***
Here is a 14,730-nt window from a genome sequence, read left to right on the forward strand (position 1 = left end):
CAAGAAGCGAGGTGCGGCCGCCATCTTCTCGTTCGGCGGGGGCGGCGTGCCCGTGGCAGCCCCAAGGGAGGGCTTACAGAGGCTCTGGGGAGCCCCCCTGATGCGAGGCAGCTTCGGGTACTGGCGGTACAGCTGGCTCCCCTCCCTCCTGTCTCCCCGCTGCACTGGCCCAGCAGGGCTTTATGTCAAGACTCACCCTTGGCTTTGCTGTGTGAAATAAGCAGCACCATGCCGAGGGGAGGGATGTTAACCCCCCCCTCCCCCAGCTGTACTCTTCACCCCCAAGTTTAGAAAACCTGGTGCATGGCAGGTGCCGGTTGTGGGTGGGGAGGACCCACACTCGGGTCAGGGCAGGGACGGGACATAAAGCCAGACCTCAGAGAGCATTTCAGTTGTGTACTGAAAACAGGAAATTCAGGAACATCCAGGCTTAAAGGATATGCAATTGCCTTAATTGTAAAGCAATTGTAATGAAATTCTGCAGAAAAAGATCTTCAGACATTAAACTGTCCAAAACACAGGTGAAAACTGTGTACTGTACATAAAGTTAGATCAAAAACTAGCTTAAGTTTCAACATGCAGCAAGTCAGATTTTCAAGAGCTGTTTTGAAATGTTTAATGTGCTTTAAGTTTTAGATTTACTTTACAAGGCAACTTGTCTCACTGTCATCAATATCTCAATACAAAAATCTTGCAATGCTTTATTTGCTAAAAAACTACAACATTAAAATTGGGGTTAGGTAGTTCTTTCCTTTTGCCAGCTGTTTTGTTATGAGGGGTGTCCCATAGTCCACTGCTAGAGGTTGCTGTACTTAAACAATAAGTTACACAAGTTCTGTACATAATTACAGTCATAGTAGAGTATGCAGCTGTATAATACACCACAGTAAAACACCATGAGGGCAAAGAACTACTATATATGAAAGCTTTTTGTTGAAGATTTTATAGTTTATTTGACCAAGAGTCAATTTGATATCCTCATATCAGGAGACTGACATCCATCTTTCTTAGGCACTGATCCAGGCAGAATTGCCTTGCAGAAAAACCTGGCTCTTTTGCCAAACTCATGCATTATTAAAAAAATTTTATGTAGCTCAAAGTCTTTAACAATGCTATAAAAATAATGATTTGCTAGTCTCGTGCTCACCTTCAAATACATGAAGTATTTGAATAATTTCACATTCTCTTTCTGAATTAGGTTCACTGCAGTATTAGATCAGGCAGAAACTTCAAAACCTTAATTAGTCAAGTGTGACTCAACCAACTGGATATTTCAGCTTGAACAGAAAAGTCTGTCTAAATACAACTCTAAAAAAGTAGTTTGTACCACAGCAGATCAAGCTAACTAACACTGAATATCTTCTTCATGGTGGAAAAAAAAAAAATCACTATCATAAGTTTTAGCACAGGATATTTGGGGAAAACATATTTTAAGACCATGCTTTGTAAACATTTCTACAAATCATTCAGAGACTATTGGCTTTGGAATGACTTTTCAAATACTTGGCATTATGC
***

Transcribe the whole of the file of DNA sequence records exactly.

Here is a 14,730-nt window from a genome sequence, read left to right on the forward strand (position 1 = left end):
CAAGAAGCGAGGTGCGGCCGCCATCTTCTCGTTCGGCGGGGGCGGCGTGCCCGTGGCAGCCCCAAGGGAGGGCTTACAGAGGCTCTGGGGAGCCCCCCTGATGCGAGGCAGCTTCGGGTACTGGCGGTACAGCTGGCTCCCCTCCCTCCTGTCTCCCCGCTGCACTGGCCCAGCAGGGCTTTATGTCAAGACTCACCCTTGGCTTTGCTGTGTGAAATAAGCAGCACCATGCCGAGGGGAGGGATGTTAACCCCCCCCTCCCCCAGCTGTACTCTTCACCCCCAAGTTTAGAAAACCTGGTGCATGGCAGGTGCCGGTTGTGGGTGGGGAGGACCCACACTCGGGTCAGGGCAGGGACGGGACATAAAGCCAGACCTCAGAGAGCATTTCAGTTGTGTACTGAAAACAGGAAATTCAGGAACATCCAGGCTTAAAGGATATGCAATTGCCTTAATTGTAAAGCAATTGTAATGAAATTCTGCAGAAAAAGATCTTCAGACATTAAACTGTCCAAAACACAGGTGAAAACTGTGTACTGTACATAAAGTTAGATCAAAAACTAGCTTAAGTTTCAACATGCAGCAAGTCAGATTTTCAAGAGCTGTTTTGAAATGTTTAATGTGCTTTAAGTTTTAGATTTACTTTACAAGGCAACTTGTCTCACTGTCATCAATATCTCAATACAAAAATCTTGCAATGCTTTATTTGCTAAAAAACTACAACATTAAAATTGGGGTTAGGTAGTTCTTTCCTTTTGCCAGCTGTTTTGTTATGAGGGGTGTCCCATAGTCCACTGCTAGAGGTTGCTGTACTTAAACAATAAGTTACACAAGTTCTGTACATAATTACAGTCATAGTAGAGTATGCAGCTGTATAATACACCACAGTAAAACACCATGAGGGCAAAGAACTACTATATATGAAAGCTTTTTGTTGAAGATTTTATAGTTTATTTGACCAAGAGTCAATTTGATATCCTCATATCAGGAGACTGACATCCATCTTTCTTAGGCACTGATCCAGGCAGAATTGCCTTGCAGAAAAACCTGGCTCTTTTGCCAAACTCATGCATTATTAAAAAAATTTTATGTAGCTCAAAGTCTTTAACAATGCTATAAAAATAATGATTTGCTAGTCTCGTGCTCACCTTCAAATACATGAAGTATTTGAATAATTTCACATTCTCTTTCTGAATTAGGTTCACTGCAGTATTAGATCAGGCAGAAACTTCAAAACCTTAATTAGTCAAGTGTGACTCAACCAACTGGATATTTCAGCTTGAACAGAAAAGTCTGTCTAAATACAACTCTAAAAAAGTAGTTTGTACCACAGCAGATCAAGCTAACTAACACTGAATATCTTCTTCATGGTGGAAAAAAAAAAAATCACTATCATAAGTTTTAGCACAGGATATTTGGGGAAAACATATTTTAAGACCATGCTTTGTAAACATTTCTACAAATCATTCAGAGACTATTGGCTTTGGAATGACTTTTCAAATACTTGGCATTATGC